As IP specialists, we often recommend conducting trade mark register and marketplace searches before adopting and using new brands.
We do this to avoid the risk of you starting to use a new brand, only to discover that a third party has rights to it. The cost of having to recall/re-brand products or services and the associated reputational damage, can far outweigh the minimal cost of conducting the search.
But a recent Federal Court of Australia ruling in The Agency Group Australia Limited v H.A.S. Real Estate Pty Ltd has now provided us with another, even more compelling reason to advise you to “search first”.
In Australia it is a defence to trade mark infringement if your trade mark is being used in “good faith” to indicate the description of services provided. However, in The Agency Group the Judge noted that “There is also a requirement of reasonable diligence to ascertain that a chosen name does not conflict with a registered trade mark. The objective requirement of reasonable diligence would require a search of the Register of Trade Marks.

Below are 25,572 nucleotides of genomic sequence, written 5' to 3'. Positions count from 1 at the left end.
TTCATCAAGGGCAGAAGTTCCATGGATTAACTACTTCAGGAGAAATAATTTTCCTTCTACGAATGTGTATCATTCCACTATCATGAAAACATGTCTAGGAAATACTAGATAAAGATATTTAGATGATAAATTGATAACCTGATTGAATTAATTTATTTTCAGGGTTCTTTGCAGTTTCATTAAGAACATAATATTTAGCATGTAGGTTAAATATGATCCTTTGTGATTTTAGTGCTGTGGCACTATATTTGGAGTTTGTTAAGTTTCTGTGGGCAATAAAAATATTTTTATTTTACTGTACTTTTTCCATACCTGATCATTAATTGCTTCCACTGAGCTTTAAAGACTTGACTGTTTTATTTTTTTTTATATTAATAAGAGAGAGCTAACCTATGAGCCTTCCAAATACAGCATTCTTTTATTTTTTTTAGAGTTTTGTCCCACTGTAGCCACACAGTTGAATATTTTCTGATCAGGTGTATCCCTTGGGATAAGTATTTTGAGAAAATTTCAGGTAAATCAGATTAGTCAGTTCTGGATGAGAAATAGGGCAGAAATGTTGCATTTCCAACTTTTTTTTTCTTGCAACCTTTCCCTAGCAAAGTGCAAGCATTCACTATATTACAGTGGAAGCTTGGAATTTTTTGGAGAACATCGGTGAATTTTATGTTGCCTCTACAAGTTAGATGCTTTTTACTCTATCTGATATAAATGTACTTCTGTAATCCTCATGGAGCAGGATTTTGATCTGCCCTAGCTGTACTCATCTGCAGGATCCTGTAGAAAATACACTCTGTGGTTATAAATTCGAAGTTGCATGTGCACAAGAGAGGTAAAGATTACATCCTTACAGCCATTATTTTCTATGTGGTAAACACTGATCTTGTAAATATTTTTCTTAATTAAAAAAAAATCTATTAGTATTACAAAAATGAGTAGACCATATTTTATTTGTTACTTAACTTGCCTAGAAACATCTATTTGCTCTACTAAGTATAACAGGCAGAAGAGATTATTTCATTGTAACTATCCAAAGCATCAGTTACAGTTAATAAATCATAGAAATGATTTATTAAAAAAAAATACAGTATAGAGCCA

The Judge noted that if it was necessary for him to decide if the defendant had acted in good faith, he would have said no, because no search had been conducted.
What can we learn from this?
It now appears more than ever that conducting a search of the trade mark register at least, prior to adopting a new mark, is a necessity, not the ideal. Without taking this simple, but key step, you run the risk of not being able to use your brand as anticipated, having to pay the associated costs of re-branding, and potentially being found guilty of trade mark infringement.
For help in ensuring your brand is properly used and protected, or for any other IP needs, don’t hesitate to reach out to one of our experts.